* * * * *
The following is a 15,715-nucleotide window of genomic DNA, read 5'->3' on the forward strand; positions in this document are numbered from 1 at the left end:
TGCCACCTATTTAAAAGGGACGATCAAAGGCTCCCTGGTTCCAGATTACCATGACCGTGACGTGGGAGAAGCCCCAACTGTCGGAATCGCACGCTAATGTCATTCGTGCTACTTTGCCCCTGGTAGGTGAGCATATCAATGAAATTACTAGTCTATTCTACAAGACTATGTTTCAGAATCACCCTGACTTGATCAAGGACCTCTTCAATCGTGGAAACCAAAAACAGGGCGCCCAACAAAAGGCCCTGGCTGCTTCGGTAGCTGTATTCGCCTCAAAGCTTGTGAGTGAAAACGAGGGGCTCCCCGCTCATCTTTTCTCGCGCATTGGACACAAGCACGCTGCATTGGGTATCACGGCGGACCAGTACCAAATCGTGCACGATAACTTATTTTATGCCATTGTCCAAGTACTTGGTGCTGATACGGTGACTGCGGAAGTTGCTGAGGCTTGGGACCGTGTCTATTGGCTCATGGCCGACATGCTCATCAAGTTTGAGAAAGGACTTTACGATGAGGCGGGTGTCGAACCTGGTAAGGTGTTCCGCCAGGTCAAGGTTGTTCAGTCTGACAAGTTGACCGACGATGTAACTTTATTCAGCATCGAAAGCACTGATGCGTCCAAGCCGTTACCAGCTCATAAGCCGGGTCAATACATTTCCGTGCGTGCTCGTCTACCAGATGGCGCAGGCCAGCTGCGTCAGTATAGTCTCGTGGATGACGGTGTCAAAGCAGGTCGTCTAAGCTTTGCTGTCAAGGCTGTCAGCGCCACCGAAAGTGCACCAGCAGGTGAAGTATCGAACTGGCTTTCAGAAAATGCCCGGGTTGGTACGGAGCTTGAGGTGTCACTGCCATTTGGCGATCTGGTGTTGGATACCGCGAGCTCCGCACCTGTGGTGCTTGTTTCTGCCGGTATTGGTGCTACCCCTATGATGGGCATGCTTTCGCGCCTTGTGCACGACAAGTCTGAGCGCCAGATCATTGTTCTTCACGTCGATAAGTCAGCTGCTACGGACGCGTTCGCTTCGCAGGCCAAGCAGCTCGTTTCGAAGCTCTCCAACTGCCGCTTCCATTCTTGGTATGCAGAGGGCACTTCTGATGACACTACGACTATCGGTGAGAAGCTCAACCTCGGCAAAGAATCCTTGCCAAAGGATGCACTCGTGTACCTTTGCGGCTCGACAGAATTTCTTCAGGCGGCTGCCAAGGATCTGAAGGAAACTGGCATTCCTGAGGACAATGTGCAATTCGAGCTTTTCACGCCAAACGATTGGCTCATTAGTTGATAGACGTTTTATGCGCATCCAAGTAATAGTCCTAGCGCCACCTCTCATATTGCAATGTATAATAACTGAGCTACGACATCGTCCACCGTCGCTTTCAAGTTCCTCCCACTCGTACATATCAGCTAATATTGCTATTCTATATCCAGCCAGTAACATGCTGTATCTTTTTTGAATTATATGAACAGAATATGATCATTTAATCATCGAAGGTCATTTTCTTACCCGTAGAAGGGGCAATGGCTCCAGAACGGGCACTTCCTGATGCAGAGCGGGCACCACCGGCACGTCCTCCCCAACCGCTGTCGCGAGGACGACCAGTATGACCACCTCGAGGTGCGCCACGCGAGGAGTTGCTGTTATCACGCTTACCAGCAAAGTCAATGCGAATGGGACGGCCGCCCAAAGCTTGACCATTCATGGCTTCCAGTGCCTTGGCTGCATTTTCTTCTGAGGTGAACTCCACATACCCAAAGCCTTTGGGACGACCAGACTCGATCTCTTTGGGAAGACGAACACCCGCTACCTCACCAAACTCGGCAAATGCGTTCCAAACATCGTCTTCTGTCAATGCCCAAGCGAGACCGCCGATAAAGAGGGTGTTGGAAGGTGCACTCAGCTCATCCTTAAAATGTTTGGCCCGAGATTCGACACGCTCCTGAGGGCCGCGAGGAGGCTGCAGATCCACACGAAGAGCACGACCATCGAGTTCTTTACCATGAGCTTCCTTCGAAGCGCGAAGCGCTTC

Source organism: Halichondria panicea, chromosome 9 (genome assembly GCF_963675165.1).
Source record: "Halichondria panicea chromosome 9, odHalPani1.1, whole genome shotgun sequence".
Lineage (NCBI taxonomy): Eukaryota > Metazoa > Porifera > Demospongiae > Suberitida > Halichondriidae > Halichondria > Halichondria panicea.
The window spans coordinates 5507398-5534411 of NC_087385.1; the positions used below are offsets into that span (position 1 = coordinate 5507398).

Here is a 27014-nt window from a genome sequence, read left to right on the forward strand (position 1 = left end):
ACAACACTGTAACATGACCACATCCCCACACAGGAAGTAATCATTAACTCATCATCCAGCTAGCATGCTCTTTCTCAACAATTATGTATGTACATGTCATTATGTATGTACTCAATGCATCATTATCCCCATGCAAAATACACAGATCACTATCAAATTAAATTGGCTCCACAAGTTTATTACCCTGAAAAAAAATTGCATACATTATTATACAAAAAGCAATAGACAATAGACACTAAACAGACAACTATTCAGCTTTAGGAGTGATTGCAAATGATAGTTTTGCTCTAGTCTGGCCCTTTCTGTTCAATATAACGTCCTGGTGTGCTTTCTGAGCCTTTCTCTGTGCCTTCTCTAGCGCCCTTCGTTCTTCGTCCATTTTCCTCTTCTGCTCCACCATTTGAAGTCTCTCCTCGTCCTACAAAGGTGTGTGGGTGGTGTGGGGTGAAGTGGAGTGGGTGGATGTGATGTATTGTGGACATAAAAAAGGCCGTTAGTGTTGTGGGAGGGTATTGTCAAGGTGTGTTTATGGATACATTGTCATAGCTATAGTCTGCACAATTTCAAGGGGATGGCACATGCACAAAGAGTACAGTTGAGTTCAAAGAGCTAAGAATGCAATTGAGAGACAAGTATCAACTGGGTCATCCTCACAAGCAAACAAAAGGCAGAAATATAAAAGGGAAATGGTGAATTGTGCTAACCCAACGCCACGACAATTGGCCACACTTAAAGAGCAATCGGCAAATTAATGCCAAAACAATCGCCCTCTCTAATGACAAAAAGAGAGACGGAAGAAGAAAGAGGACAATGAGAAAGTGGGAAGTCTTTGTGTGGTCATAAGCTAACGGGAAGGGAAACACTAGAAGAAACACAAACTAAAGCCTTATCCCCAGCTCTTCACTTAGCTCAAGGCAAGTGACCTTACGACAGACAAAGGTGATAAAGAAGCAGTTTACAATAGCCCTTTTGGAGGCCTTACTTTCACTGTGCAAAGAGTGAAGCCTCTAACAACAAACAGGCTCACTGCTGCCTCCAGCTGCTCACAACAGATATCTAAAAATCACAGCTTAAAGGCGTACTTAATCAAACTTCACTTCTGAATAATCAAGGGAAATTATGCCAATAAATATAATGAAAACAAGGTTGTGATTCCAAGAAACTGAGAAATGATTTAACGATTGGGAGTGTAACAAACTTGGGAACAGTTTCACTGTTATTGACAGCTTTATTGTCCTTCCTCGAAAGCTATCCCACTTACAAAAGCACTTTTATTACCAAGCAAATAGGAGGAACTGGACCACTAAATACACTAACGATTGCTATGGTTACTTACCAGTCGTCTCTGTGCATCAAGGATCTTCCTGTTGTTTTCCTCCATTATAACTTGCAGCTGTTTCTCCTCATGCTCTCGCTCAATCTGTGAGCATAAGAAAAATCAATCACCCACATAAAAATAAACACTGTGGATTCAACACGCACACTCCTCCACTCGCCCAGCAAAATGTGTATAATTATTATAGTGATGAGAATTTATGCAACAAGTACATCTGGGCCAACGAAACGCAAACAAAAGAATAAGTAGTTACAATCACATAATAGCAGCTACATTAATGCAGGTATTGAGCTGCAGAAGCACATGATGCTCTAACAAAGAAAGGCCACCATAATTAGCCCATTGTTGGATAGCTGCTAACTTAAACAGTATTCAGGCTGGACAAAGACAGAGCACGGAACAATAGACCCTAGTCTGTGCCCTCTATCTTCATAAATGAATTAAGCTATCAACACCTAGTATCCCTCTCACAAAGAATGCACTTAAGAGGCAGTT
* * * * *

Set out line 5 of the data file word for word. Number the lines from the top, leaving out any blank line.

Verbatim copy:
Lineage (NCBI taxonomy): Eukaryota > Metazoa > Porifera > Demospongiae > Suberitida > Halichondriidae > Halichondria > Halichondria panicea.